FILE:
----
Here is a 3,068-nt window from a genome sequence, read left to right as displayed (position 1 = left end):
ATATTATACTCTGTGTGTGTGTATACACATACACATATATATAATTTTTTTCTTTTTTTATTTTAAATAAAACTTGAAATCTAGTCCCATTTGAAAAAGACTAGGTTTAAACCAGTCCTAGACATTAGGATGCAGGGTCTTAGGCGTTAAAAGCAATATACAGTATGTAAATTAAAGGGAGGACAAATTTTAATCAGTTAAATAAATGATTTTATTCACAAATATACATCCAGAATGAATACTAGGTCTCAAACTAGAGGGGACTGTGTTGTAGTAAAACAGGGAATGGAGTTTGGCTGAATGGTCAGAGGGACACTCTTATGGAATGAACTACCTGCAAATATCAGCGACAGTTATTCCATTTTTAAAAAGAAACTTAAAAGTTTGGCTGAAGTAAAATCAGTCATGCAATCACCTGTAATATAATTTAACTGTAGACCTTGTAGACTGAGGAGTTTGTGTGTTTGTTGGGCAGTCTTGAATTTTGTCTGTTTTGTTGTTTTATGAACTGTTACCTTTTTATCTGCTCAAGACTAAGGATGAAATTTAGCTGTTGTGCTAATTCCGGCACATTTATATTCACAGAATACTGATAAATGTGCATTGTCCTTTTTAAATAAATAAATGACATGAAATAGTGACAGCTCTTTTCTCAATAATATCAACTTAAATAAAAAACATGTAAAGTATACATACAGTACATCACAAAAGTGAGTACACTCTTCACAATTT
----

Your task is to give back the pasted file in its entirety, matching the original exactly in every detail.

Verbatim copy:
Here is a 3,068-nt window from a genome sequence, read left to right as displayed (position 1 = left end):
ATATTATACTCTGTGTGTGTGTATACACATACACATATATATAATTTTTTTCTTTTTTTATTTTAAATAAAACTTGAAATCTAGTCCCATTTGAAAAAGACTAGGTTTAAACCAGTCCTAGACATTAGGATGCAGGGTCTTAGGCGTTAAAAGCAATATACAGTATGTAAATTAAAGGGAGGACAAATTTTAATCAGTTAAATAAATGATTTTATTCACAAATATACATCCAGAATGAATACTAGGTCTCAAACTAGAGGGGACTGTGTTGTAGTAAAACAGGGAATGGAGTTTGGCTGAATGGTCAGAGGGACACTCTTATGGAATGAACTACCTGCAAATATCAGCGACAGTTATTCCATTTTTAAAAAGAAACTTAAAAGTTTGGCTGAAGTAAAATCAGTCATGCAATCACCTGTAATATAATTTAACTGTAGACCTTGTAGACTGAGGAGTTTGTGTGTTTGTTGGGCAGTCTTGAATTTTGTCTGTTTTGTTGTTTTATGAACTGTTACCTTTTTATCTGCTCAAGACTAAGGATGAAATTTAGCTGTTGTGCTAATTCCGGCACATTTATATTCACAGAATACTGATAAATGTGCATTGTCCTTTTTAAATAAATAAATGACATGAAATAGTGACAGCTCTTTTCTCAATAATATCAACTTAAATAAAAAACATGTAAAGTATACATACAGTACATCACAAAAGTGAGTACACTCTTCACAATTT